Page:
On Monday, President Joe Biden thanked Greek Prime Minister Kyriakos Mitsotakis for his country’s “moral leadership” following Russia’s invasion of Ukraine as the two held talks in the White House on the ongoing conflict.
Mitsotaki’s visit comes when he was in Washington to commemorate the COVID delayed commemoration of the 200th anniversary of the beginning of the Greek War of Independence, a more than eight-year-long struggle that led to the expulsion of the Ottoman Empire. President and First Lady Jill Biden welcomed Mitsotakis and his wife, Mareva Grabowski-Mitsotakis, later on Monday to the White House’s second anniversary reception.
But the holiday season was overshadowed by the continent’s most significant conflict since World War II, and as Biden sought to keep the West united as it pressured Russia to end the war.
“We are now facing Russia’s united challenge of aggression,” Mitsotakis said at the outset of his meeting with Biden. The prime minister added that relations between the United States and Greece were “at an all-time high”.
As Europe seems to be getting used to Russian energy, Mitsotakis has pushed for the idea of Greece becoming an energy hub capable of transporting gas from southwest Asia and the Middle East to Eastern Europe.
A new pipeline from Greece to Bulgaria – built during the COVID-19 pandemic, tested and due to start up for business in June – is expected to bring large amounts of gas between the two countries in both directions to generate electricity, fuel and heat.
The new pipeline connection, called the Greece-Bulgaria Gas Interconnector, will provide Bulgaria with access to neighboring Greece’s importing liquefied natural gas, or LNG, and will also bring gas from Azerbaijan through a new pipeline system ending in Italy. Russia announced last month that it was halting exports of natural gas to Bulgaria and Poland over its refusal to pay in rubles.
The Oval Office’s meeting with Biden also comes after Greece, a NATO nation, last week formally extended its bilateral military agreement with the United States for five years, instead of an annual review of the agreement giving the US military access to three mainland military bases. Greece and the presence of the US Navy on the island of Crete.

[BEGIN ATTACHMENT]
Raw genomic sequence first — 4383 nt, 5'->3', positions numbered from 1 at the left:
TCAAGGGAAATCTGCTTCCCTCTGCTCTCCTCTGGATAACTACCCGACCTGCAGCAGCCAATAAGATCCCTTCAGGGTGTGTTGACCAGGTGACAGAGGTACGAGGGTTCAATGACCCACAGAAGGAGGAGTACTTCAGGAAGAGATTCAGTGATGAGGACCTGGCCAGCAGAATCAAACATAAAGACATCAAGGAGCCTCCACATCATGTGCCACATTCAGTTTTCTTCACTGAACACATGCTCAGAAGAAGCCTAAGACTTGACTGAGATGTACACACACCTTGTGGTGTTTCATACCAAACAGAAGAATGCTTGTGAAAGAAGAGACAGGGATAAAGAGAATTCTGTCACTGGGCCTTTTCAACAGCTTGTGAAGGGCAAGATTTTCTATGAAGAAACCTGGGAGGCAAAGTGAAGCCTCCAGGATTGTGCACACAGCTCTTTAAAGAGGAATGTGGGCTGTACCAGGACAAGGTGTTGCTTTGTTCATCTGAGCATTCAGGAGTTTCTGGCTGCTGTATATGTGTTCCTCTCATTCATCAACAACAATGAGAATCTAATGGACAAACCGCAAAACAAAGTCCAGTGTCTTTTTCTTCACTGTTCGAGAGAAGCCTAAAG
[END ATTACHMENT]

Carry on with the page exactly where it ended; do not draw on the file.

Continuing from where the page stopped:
Mitsotakis has voiced support for Finland and Sweden to join NATO’s defense alliance, a development welcomed by a large group of 30 nations, with the exception of Tukey, which is still embroiled in a decades-long dispute with Greece over its maritime and mineral borders. rights in the eastern Mediterranean.
On Monday, Turkish President Recep Tayyip Erdogan, on the other hand, expressed some opposition to accepting Finland and Sweden, accusing the two countries of supporting Kurdish militants and others whom Turkey considers to be terrorists.
“Neither country has an open, clear stance against terrorist organizations,” Erdogan told a joint news conference with the Algerian president during a visit. “We can not say ‘yes’ to those imposing sanctions on Turkey in connection with NATO membership, which is a security institution.”
Mitsotakis, appearing on MSNBC’s Morning Joe on Monday, expressed optimism that Turkey would not eventually support Finland’s and Sweden’s offer to join NATO, and speculated that Erdogan could use the moment to win a Biden concession. . administration of arms sales or other matters.
“This is not really the right time to use NATO membership (application) of these two countries to negotiate other issues,” he said.
In addition to his address to Congress, Mitsotakis is scheduled to be honored on Tuesday at a luncheon hosted by Speaker Nancy Pelosi, who will meet with members of the Hellenic Parliamentary Assembly and members of the Senate Foreign Relations Committee.
Biden praises Greece for leadership after invasion of Russia
Source link Biden praises Greece for leadership after invasion of Russia